Are You Ready to Retire?

June 21, 2011

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Many workers are ill-prepared to meet their retirement needs, and their confidence in having enough money to live comfortably through their retirement years continues to decline.

Workers continue to struggle to save enough money to meet their needs in retirement, and employers, too, are less confident that their employees have enough money to live comfortably throughout their retirement years.

An Aon Hewitt survey of 210 mid- to large U.S. companies recently revealed that only 30 percent of companies are confident their employees are sufficiently prepared for retirement. Worse, in a Deloitte survey earlier this year, only 15 percent of corporate executives responsible for overseeing employee retirement plans believe most employees will be prepared for retirement if they maintain the status quo.

According to the Employment Benefit Research Institute's Retirement Confidence Survey (RCS), more than a quarter of American workers (27 percent) now say they are "not at all confident" about having enough money for retirement, up from 22 percent in 2009 and 2010. The latest figure marks the highest level ever measured in the 21-year history of the RCS. At the same time, those who are "very confident" shrank to 13 percent.

A sizable percentage of workers report they have virtually no savings or investments, according to the RCS. While 59 percent of all workers say they are currently saving for retirement, more than half (56 percent) say they have less than $25,000 in savings and investments, excluding the value of their primary residence and any defined benefit (pension) plans. Merely 29 percent say they have less than $1,000.

Meanwhile, many continue to be unaware of how much they need to save for retirement. Only 42 percent report they and/or their spouse have tried to calculate how much money they will need to have saved by the time they retire so that they can live comfortably in retirement. About a third (31 percent) of workers say they will need less than $250,000 to afford a comfortable retirement. Well over one-third (42 percent) of RCS respondents say they determined their retirement savings needs by guessing.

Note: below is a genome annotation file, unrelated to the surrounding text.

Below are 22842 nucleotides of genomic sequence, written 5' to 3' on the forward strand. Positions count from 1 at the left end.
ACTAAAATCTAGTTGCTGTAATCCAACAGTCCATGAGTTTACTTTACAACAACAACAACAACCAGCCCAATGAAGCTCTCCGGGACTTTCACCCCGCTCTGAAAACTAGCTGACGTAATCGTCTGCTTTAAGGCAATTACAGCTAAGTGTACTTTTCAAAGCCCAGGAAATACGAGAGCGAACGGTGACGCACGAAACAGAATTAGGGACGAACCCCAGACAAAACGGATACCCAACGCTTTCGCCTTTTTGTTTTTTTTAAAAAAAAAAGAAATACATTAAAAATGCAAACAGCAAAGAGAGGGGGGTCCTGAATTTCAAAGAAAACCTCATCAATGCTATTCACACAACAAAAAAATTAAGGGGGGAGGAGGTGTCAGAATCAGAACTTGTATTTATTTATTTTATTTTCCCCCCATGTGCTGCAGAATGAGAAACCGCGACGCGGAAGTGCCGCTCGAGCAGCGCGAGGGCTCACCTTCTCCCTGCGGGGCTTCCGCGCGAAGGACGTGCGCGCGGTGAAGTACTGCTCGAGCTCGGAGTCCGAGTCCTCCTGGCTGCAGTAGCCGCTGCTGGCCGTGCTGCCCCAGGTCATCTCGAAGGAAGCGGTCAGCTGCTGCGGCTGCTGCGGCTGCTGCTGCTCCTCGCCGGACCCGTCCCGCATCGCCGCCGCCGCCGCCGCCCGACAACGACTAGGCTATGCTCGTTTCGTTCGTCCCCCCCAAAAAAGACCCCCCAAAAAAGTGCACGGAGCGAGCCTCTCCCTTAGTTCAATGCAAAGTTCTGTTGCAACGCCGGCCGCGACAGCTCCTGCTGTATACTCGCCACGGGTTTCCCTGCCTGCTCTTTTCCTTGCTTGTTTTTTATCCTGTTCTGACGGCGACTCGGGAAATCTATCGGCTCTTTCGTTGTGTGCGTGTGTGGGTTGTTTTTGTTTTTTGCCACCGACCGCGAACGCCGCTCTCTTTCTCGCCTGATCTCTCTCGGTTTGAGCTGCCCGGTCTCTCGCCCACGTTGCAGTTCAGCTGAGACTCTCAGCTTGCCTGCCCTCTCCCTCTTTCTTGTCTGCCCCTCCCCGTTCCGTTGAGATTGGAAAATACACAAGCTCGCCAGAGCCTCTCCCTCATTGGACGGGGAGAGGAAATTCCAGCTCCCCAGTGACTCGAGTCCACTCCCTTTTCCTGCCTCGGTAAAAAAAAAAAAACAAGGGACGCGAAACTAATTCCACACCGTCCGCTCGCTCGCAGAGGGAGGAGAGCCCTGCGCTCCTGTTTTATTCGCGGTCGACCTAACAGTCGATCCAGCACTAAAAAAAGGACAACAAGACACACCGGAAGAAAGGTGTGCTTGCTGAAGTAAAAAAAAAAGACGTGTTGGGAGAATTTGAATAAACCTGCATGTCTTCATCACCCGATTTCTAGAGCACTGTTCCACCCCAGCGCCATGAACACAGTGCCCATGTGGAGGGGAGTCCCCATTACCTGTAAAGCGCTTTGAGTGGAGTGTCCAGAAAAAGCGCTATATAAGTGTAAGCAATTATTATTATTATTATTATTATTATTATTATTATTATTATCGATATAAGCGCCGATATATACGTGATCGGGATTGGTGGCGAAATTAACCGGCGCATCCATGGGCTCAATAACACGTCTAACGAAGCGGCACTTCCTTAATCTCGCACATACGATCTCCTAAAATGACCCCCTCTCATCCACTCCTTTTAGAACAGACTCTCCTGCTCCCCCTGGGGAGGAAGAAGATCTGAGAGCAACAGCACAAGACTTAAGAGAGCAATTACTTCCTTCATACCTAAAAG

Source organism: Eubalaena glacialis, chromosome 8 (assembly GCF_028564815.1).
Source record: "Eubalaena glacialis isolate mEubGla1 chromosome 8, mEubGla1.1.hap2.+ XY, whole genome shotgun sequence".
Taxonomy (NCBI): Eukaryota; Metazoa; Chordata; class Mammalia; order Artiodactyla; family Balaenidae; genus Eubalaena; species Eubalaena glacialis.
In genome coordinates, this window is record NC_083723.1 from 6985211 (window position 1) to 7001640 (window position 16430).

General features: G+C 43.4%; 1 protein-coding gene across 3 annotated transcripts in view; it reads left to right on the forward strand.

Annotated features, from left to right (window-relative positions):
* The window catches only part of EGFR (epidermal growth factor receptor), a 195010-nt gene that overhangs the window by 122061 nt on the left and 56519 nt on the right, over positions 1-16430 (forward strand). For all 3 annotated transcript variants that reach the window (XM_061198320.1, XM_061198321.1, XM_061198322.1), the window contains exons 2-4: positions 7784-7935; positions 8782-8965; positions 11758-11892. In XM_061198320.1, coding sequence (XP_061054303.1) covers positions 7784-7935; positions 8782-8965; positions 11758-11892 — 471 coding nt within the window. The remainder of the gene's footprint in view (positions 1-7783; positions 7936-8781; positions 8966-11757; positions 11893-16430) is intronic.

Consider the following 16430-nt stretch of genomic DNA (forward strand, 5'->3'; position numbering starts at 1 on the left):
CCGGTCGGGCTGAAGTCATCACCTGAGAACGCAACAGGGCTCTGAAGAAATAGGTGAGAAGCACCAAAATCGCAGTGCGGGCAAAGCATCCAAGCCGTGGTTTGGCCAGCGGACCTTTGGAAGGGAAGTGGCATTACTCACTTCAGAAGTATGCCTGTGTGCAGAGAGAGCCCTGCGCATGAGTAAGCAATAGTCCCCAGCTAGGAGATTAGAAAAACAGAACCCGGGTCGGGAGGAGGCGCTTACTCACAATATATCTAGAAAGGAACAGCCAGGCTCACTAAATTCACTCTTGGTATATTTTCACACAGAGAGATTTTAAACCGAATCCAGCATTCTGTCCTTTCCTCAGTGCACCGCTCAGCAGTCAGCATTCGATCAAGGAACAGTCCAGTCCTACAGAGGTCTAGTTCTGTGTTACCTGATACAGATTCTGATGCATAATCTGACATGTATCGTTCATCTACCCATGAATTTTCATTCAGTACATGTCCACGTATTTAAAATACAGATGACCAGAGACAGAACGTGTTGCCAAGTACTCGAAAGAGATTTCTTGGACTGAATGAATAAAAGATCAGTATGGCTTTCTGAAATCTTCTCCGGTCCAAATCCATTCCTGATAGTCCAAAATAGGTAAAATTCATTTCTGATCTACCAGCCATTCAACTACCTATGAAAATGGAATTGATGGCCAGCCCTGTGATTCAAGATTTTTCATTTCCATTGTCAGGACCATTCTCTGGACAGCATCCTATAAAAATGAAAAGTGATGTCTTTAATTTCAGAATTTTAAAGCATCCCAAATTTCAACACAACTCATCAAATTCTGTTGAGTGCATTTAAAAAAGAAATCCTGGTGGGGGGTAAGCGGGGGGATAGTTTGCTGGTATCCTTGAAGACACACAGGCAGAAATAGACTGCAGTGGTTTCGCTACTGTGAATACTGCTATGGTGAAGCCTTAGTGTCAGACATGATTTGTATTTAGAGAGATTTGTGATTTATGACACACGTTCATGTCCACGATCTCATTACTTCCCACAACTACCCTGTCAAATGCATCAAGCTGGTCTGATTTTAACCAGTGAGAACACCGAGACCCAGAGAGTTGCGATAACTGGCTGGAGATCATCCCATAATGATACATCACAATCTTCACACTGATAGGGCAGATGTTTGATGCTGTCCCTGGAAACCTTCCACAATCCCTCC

Moreover, the age at which workers expect to retire continues its slow, upward trend, as a significant number of workers (20 percent) now say they intend to retire later than they had planned. In particular, the percentage of workers who expect to retire after age 65 has increased from 11 percent in 1991 to 20 percent in 2001 to 36 percent in 2011.

"Many people are planning to work longer and retire later because they know they simply can't afford to leave the workplace — both for the paycheck and for the benefits," RCS co-author Mathew Greenwald, of market research firm Greenwald & Associates, Inc., said in a statement. "Unfortunately, many retirees also tell us they left the workforce earlier than they planned, either because of health problems or layoffs. So it may not necessarily be a bad thing that those who can work longer choose to do so."

In fact, more workers now expect to work for income in retirement. The percentage of workers planning to work for pay in retirement now stands at 74 percent.

In a recent survey of more than 500 U.S. workers age 60 and up, 65 percent said they are putting off retirement because they can't afford to retire financially. Twenty-eight percent said they plan to retire within the next two years, while 27 percent intend to retire in three of four years, and 18 percent in the next five to six years. Sixteen percent estimate it will be seven years or more before they can stop working, while 10 percent don't think they'll ever be able to retire.

For workers currently weighing retirement decisions,, CareerBuilder's job site for mature workers, offers these tips to consider:

Get the facts. Ensure you have open communication with your HR department as you begin planning for your retirement. They'll be able to help guide you in what makes sense for your budgetary and benefits needs.

Consider part-time work. If you're worried about keeping busy or making enough money after you retire, consider part-time, contract or freelance work. Nearly half (47 percent) of workers age 60 and up said they plan to find a part-time job after retiring to stay active and help support their bank accounts.

Leverage your knowledge. If you'd like to postpone your retirement, see how you can use your experience and intellectual capital to contribute to the organization. Propose a mentorship program or lead training sessions on various topics so you can make yourself an even more valuable resource.

Related: The Reality of Post-Recession Retirement

Resources ...Employers Offering Workers More Help to Meet Retirement Goals Aon Hewitt, Jan. 26, 2011

Annual 401(k) Benchmarking Survey: 2010 Edition Deloitte, Jan. 4, 2011

2011 Retirement Confidence Survey - 2011 Results Employment Benefit Research Institute, March 15, 2011

Fewer Workers Age 60 and Up Postponing Retirement..., Jan. 26, 2011

Retirement Savings Education Campaign Employee Benefits Security Administration (U.S. Department of Labor)

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